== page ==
The Christian clergy in the medieval Europe was divided into two groups: the secular clergy and the regular clergy. The secular clergy were those who were responsible for helping lay people find salvation through Christ's teachings and ...
Author: Paul B. Newman
Dangerous and difficult for both mother and child—what was the birth experience like in the Middle Ages? Dependent, in part, on social class, what pastimes did children enjoy? What games did they play? With often uncomfortable and even harsh living conditions, what kind of care did children receive in the home on a daily basis? These are just a few of the questions this work addresses about the day-to-day childhood experiences during the Middle Ages. Focusing on all social classes of children, the topics are wide-ranging. Chapters cover birth and baptism; early childhood; playing; clothing; care and discipline; formal education; university education; career training for peasants, craftsmen, merchants, clergy and nobility; and coming of age. In addition, three appendices are included. Appendix I provides information on the humoral theory of medicine. Appendix II offers examples of medieval math problems. Appendix III covers a unique episode in medieval history known as “The Children’s Crusade.” Instructors considering this book for use in a course may request an examination copy here.
... archbishop ofTrier (915–931), addressed to his diocesan clergy, 'Know that you may give penance for hidden sins but ... manuscripts survive from the early middle ages – and recent research suggests that in the Carolingian period, ...
Author: Peter Linehan
This groundbreaking collection brings the Middle Ages to life and conveys the distinctiveness of this diverse, constantly changing period. Thirty-eight scholars bring together one medieval world from many disparate worlds, from Connacht to Constantinople and from Tynemouth to Timbuktu. This extraordinary set of reconstructions presents the reader with a vivid re-drawing of the medieval past, offering fresh appraisals of the evidence and modern historical writing. Chapters are thematically linked in four sections: identities beliefs, social values and symbolic order power and power-structures elites, organizations and groups. Packed full of original scholarship, The Medieval World is essential reading for anyone studying medieval history.
Barrow, Julia, The Clergy in the Medieval World: Secular Clerics, Their Families and Careers in North-Western Europe, c. 800–c. 1200 (Cambridge: Cambridge University Press, 2016) paperback, xxi + 447 pages, 3 maps, RRP $34.99; ...
Author: Geoffrey D. Dunn
Publisher: The Australian Early Medieval Association Inc.
The journal welcomes papers on historical, literary, archaeological, cultural, and artistic themes, particularly interdisciplinary papers and those that make an innovative and significant contribution to the understanding of the early medieval world and stimulate further discussion. For submission details please see the association website: www.aema.net.au. Submissions then may be sent to [email protected]
laypeople in devotional and liturgical life.8 In this book, I shift historiographical emphasis from the laity in the church to the clergy in the world. Recovering the intimate worlds of clerics and their household and family members is ...
Author: Roisin Cossar
Publisher: Harvard University Press
Roisin Cossar examines how clerics managed efforts to reform their domestic lives in the decades after the Black Death. Despite reformers’ desire for clerics to remain celibate, clerical households resembled those of the laity, and priests’ lives included apprenticeships in youth, fatherhood in middle age, and reliance on their families in old age.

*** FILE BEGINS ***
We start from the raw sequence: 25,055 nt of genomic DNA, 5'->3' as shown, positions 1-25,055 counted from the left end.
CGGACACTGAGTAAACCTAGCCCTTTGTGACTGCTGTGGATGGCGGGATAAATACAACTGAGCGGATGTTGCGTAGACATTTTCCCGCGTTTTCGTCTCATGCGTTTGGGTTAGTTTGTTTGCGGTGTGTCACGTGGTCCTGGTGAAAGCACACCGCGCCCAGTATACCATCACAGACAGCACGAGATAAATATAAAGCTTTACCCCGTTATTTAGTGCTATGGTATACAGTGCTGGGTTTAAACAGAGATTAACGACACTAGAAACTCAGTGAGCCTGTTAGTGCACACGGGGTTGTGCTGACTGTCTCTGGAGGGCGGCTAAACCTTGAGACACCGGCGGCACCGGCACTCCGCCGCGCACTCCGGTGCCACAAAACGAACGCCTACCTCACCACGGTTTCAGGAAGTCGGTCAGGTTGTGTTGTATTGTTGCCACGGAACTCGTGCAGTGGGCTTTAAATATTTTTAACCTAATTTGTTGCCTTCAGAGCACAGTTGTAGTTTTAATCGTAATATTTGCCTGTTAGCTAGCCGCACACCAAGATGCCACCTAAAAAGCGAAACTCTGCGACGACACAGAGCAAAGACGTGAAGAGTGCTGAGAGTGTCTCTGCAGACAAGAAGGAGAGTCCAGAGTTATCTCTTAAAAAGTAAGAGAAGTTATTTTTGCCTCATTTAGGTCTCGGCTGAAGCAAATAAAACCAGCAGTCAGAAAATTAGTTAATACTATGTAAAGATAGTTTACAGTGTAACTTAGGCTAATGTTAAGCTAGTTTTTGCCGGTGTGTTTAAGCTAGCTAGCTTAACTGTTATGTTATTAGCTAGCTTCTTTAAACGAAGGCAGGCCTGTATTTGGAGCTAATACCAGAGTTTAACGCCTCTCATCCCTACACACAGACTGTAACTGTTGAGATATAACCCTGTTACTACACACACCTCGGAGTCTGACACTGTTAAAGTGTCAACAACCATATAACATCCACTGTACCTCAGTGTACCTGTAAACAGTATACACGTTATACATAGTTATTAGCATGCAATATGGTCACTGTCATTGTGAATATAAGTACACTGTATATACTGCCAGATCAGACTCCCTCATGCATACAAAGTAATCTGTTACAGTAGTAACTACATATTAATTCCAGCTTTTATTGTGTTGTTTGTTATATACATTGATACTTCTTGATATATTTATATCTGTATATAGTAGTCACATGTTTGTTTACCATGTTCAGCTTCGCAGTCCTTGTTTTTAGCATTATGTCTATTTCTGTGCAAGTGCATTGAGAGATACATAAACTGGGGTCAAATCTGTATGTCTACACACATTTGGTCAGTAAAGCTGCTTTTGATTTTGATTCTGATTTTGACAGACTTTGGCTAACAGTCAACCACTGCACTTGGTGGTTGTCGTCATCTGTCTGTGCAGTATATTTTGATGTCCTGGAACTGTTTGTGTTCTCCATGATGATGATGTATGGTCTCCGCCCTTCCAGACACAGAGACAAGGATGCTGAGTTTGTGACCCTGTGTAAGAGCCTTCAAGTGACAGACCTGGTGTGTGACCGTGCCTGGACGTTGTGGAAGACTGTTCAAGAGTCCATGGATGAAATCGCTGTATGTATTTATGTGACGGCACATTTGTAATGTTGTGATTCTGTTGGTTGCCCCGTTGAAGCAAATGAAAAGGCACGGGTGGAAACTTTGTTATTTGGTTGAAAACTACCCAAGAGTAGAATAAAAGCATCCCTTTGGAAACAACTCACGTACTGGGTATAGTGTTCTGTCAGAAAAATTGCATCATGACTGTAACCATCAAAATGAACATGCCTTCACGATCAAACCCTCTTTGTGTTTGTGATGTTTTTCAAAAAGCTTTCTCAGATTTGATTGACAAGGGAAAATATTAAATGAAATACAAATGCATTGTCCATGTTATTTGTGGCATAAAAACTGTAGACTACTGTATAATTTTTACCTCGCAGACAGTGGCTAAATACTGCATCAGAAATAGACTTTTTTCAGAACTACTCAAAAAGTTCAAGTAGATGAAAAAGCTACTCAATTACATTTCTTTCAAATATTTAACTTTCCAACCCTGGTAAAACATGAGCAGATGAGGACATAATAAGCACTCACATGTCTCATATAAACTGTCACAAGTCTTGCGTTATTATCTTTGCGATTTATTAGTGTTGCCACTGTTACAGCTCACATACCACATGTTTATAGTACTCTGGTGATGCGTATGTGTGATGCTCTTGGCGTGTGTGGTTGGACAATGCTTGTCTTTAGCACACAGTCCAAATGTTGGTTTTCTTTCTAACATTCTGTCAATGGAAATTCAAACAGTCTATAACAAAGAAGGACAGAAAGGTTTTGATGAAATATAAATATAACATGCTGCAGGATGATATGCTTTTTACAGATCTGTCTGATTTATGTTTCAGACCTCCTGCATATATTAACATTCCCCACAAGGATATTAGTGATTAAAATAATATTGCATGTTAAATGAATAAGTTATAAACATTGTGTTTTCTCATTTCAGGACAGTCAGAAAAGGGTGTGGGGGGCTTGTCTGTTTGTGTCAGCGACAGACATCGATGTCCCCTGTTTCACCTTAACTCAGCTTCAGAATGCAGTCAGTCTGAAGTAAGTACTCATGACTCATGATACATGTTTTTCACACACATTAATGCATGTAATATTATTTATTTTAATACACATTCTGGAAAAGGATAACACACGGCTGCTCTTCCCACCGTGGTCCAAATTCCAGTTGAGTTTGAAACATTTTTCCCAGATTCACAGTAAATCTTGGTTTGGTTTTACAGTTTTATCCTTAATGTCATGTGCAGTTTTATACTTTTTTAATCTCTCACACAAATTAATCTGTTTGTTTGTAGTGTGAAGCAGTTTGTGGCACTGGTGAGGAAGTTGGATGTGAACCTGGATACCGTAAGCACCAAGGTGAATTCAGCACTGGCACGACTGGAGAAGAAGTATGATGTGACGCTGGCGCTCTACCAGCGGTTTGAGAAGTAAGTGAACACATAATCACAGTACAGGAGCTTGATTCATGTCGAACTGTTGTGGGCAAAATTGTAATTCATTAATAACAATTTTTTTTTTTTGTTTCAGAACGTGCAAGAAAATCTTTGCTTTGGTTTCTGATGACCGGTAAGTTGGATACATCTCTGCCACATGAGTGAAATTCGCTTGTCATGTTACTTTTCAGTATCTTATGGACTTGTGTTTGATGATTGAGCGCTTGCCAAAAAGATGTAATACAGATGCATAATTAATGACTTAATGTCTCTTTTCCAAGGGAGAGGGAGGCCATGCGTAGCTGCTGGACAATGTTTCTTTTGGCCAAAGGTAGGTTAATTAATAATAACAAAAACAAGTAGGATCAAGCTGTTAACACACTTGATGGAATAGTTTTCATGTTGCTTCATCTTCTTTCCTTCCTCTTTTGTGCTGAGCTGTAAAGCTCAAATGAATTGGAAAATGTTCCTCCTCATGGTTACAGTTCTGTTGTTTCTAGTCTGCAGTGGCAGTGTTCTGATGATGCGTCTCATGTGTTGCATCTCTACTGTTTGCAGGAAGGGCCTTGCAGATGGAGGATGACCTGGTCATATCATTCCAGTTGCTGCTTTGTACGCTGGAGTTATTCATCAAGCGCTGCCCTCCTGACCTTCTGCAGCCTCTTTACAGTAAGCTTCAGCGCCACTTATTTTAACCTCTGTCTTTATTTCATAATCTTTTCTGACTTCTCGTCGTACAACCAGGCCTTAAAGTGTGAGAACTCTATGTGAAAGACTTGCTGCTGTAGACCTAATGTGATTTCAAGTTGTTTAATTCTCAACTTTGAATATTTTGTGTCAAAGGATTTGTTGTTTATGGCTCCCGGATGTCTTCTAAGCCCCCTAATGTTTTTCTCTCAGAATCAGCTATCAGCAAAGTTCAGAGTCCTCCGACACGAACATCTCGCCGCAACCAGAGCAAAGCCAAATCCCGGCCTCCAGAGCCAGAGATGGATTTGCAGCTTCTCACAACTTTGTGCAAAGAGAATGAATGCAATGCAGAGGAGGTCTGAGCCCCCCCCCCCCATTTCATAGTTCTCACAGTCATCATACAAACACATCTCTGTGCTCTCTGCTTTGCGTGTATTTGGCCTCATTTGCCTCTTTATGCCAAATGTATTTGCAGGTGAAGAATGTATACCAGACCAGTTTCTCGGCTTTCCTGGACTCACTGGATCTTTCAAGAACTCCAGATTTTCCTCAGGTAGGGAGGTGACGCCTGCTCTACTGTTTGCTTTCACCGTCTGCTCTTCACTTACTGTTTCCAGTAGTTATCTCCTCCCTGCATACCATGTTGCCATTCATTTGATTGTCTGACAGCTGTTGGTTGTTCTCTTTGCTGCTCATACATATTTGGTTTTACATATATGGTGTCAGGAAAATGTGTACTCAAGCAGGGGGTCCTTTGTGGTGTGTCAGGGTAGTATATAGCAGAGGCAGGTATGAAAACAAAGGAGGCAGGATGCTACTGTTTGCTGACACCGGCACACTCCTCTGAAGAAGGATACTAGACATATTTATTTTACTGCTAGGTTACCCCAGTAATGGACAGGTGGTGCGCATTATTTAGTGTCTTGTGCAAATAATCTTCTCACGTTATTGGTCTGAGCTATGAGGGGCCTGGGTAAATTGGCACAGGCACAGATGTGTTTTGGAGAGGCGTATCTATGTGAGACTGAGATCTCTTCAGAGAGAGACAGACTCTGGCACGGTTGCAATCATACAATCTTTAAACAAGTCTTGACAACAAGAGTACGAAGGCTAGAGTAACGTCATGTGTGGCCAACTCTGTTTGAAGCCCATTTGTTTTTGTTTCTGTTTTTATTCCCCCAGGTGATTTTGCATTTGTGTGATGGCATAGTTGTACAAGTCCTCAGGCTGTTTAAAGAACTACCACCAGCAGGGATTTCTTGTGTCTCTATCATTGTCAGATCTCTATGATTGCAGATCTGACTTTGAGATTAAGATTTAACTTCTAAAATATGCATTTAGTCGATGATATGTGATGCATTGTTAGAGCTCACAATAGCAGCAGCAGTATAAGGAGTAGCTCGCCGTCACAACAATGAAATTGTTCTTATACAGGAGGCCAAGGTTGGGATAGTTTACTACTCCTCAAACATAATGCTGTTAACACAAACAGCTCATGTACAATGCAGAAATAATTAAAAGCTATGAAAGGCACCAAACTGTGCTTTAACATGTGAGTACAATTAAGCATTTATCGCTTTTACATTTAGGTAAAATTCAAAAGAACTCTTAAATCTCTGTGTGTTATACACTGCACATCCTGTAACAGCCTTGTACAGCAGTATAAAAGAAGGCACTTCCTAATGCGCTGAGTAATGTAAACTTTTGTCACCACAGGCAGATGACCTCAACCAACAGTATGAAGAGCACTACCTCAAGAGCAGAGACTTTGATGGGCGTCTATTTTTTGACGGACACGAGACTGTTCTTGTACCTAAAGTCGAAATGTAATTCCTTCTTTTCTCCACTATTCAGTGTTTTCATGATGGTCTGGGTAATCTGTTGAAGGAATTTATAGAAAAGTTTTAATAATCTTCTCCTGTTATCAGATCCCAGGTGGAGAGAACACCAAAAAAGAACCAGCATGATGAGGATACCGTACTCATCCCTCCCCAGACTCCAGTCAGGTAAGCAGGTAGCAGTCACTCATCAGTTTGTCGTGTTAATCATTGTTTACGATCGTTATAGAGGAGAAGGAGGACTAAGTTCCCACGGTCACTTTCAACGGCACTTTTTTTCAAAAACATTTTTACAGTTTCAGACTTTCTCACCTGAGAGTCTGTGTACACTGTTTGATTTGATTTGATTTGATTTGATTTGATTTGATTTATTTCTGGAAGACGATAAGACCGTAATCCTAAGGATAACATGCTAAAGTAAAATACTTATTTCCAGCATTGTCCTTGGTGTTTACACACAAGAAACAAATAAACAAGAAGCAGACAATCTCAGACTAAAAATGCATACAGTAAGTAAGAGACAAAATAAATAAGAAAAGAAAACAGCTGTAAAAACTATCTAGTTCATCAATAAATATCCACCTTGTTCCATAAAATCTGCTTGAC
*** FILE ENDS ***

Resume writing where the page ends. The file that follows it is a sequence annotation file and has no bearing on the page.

On Game of Thrones see Carolyne Larrington, Winter Is Coming: The Medieval World of Game of Thrones (London: I.B. Tauris, 2015). On child molestation and the clergy see Dyan Elliott, “Sexual Scandal and the Clergy: A Medieval Blueprint ...
Author: Ruth Mazo Karras
Publisher: Taylor & Francis
Challenging the way the Middle Ages have been treated in general histories of sexuality, Sexuality in Medieval Europe shows how views at the time were conflicted and complicated; there was no single medieval attitude towards sexuality any more than there is one modern attitude. Focusing on marital sexual activity, as well as behavior that was seen as transgressive, the chapters cover such topics as chastity, the role of the church, and non-reproductive activity. Combining an overview of research on the topic with original interpretations, Ruth Mazo Karras demonstrates that medieval culture developed sexual identities that were quite distinct from the identities we think of today, yet were still ancestral to our own. Using a wide collection of evidence from the late antique period until the fifteenth century, this fully revised third edition has been updated to include the latest scholarship throughout, including expanded coverage of Islamic and Jewish cultures and new ideas on how medieval sexual violence relates to the modern world. A new companion website supplements the text featuring an interactive timeline of key events, links to key primary sources, and references to further reading. Sexuality in Medieval Europe is essential reading for those who study medieval history and culture.
But like everything he did , it greatly enriched the world he lived in . Clearly he saw the danger of conflict between clergy and laity , and that one of his main duties was to allay it . We may well suppose indeed that he looked beyond ...
Author: C. N. L. Brooke
Publisher: A&C Black
Considers many facets of the medieval church, dealing with institutions, buildings, personalities and literature. The text explores the origins of the diocese and the parish, the history of the See of Hereford and of York Minster. It discusses the arrival of the archdeacon, the Normans as cathedral builders and the kings of England and Scotland as monastic patrons. The studies of monastic life deal with the European question of monastic vocation and with St Bernard's part in the sensational expansion of the early 12th century. An epilogue takes us to the 14th century, contrasting Chaucer's parson with an actual Norfolk rector.